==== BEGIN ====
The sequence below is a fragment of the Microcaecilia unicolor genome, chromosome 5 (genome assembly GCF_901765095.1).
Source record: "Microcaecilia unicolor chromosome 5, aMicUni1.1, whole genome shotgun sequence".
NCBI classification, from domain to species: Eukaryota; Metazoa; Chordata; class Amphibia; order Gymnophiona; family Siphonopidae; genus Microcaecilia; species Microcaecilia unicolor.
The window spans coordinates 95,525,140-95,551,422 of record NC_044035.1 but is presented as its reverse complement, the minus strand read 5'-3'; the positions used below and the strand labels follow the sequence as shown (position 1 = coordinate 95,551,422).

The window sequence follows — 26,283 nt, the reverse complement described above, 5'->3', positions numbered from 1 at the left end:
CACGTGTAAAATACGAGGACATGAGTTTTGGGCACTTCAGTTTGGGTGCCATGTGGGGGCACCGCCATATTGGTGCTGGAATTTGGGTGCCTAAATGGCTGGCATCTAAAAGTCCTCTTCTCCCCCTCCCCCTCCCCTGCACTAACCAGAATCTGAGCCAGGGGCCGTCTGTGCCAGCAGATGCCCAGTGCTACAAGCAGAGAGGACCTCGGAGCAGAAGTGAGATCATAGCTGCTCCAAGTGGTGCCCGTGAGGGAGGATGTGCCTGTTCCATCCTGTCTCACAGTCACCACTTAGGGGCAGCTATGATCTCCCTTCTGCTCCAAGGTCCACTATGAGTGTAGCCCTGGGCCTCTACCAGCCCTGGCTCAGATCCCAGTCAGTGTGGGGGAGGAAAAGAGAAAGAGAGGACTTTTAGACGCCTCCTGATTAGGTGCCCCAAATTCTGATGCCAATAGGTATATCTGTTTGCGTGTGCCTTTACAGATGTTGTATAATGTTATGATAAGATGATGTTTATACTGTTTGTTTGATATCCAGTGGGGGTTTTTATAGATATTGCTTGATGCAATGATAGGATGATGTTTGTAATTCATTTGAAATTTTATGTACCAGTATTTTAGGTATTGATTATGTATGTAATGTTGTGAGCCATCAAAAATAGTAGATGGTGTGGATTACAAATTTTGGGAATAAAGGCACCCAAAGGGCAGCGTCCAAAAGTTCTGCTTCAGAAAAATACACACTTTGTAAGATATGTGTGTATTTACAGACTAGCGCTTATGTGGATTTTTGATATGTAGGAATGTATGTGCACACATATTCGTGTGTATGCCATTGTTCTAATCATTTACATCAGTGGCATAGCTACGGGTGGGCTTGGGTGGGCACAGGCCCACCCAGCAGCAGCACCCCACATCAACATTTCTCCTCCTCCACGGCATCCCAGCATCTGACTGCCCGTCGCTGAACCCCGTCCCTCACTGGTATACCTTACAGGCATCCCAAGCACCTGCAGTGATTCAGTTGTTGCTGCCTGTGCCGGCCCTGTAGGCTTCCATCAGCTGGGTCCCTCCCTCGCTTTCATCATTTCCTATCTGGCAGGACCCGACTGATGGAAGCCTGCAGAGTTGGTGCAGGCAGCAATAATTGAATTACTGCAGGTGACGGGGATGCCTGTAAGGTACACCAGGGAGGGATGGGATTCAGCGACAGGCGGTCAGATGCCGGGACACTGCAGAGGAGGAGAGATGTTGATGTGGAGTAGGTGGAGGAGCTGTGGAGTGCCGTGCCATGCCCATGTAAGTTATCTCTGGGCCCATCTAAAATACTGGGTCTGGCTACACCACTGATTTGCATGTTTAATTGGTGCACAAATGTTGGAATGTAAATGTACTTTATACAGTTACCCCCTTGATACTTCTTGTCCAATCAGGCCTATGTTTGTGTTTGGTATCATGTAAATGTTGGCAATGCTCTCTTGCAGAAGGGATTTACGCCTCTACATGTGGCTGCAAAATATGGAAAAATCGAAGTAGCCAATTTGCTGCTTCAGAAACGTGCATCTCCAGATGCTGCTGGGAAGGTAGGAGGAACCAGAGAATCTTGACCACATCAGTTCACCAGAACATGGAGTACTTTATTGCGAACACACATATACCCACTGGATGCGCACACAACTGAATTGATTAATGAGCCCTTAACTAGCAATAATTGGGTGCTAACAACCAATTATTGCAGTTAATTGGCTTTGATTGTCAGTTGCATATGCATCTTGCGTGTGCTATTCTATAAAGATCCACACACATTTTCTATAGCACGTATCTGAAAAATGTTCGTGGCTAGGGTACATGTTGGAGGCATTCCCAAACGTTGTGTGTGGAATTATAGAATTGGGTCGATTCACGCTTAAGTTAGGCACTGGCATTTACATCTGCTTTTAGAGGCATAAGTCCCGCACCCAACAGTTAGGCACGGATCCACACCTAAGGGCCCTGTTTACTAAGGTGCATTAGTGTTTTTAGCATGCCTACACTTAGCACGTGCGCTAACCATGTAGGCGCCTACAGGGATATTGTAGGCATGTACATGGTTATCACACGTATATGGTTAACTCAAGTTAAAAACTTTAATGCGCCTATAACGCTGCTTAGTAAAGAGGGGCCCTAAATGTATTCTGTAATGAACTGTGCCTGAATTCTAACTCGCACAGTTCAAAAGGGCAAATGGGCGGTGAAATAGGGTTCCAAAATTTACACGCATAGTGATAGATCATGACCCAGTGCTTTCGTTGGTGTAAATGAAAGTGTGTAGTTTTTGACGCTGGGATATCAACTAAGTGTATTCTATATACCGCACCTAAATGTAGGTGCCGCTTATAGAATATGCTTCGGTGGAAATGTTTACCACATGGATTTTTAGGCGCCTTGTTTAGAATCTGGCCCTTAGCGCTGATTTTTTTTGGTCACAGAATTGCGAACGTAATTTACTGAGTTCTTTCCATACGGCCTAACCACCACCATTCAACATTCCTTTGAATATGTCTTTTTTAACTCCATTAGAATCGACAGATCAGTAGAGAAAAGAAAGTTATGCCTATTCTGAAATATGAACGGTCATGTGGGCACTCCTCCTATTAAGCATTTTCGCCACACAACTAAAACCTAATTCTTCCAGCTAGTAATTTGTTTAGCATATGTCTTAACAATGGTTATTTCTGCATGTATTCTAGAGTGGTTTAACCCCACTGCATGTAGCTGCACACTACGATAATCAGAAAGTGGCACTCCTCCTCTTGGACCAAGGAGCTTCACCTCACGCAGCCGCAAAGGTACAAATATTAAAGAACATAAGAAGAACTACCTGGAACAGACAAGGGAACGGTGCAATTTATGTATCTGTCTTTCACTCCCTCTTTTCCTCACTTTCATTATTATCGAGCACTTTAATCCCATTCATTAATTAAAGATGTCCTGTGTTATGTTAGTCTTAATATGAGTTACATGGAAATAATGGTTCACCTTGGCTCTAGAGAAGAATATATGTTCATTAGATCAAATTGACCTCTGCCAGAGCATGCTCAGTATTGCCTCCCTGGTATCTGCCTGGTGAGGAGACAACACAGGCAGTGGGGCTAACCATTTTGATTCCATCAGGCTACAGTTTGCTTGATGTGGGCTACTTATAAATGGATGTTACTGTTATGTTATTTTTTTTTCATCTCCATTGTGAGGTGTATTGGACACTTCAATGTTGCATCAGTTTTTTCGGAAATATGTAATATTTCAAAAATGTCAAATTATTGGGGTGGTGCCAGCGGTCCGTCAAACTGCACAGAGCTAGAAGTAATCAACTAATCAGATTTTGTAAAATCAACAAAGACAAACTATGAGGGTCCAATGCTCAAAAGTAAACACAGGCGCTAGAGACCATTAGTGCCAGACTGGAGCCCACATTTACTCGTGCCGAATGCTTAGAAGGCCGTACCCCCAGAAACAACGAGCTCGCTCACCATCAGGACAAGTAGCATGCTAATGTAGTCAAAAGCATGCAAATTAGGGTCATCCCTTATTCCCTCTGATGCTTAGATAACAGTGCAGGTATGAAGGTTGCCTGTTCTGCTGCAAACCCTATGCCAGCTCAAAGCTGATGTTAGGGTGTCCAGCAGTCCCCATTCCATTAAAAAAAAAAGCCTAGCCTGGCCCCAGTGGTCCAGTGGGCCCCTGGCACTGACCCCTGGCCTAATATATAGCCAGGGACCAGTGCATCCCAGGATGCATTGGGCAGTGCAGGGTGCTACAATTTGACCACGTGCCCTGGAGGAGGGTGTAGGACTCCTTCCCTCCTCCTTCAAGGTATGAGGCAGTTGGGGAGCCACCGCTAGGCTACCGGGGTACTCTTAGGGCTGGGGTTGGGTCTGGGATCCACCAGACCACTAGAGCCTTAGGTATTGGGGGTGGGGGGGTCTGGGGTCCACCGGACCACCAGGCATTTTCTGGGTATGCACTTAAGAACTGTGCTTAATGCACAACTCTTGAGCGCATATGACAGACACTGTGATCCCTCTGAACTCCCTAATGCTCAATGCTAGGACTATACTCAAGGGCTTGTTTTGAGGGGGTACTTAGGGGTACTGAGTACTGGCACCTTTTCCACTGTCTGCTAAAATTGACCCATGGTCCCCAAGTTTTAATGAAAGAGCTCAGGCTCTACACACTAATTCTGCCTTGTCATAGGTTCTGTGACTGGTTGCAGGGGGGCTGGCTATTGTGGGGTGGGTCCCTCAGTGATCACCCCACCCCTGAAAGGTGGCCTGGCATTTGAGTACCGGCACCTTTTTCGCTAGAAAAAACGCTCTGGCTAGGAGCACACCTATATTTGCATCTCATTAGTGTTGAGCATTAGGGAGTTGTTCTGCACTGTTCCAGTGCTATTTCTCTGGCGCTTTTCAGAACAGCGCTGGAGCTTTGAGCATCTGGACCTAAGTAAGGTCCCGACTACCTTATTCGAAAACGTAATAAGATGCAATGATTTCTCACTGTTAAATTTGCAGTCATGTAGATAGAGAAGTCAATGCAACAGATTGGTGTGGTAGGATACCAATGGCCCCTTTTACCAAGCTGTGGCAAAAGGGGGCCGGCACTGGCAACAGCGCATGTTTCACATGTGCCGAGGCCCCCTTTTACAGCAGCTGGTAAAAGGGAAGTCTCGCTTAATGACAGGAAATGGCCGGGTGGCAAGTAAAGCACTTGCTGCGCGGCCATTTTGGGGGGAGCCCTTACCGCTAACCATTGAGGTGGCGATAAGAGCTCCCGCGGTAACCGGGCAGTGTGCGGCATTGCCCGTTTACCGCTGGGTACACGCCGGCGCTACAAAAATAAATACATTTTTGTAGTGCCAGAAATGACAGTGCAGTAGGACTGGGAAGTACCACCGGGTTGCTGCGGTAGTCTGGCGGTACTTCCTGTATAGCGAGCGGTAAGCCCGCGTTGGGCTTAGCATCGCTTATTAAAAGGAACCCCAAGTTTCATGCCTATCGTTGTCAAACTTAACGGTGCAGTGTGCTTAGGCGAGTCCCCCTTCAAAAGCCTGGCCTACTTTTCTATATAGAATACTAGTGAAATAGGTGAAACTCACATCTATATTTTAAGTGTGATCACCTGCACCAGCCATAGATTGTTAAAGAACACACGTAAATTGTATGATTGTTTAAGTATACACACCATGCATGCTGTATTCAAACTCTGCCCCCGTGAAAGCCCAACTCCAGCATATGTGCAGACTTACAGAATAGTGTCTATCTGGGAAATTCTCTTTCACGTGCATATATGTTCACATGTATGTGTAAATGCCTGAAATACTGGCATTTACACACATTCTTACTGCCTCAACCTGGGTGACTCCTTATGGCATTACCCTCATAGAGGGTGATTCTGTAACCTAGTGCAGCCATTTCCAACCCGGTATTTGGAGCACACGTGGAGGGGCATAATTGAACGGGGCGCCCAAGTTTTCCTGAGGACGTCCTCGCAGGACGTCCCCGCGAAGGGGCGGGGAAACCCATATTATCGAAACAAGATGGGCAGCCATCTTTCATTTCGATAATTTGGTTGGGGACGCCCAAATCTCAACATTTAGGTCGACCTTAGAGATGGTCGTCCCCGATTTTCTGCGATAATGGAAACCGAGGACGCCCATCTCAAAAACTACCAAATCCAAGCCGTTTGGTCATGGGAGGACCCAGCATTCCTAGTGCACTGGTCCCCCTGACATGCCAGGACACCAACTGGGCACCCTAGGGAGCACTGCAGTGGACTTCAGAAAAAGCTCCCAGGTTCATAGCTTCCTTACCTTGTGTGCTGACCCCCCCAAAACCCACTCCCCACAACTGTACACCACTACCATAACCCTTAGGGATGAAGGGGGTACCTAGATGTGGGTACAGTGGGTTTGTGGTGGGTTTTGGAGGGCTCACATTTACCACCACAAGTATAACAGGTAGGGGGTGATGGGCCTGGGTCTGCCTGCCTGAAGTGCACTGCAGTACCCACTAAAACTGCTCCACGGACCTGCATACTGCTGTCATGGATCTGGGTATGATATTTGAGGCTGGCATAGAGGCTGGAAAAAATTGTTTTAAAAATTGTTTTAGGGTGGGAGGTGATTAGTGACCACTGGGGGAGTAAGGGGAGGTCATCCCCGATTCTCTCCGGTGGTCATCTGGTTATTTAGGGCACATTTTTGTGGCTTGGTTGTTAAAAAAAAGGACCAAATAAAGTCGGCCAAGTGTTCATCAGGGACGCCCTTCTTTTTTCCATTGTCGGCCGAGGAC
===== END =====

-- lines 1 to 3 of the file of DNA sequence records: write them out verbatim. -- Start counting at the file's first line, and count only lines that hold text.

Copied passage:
The sequence below is a fragment of the Microcaecilia unicolor genome, chromosome 5 (genome assembly GCF_901765095.1).
Source record: "Microcaecilia unicolor chromosome 5, aMicUni1.1, whole genome shotgun sequence".
NCBI classification, from domain to species: Eukaryota; Metazoa; Chordata; class Amphibia; order Gymnophiona; family Siphonopidae; genus Microcaecilia; species Microcaecilia unicolor.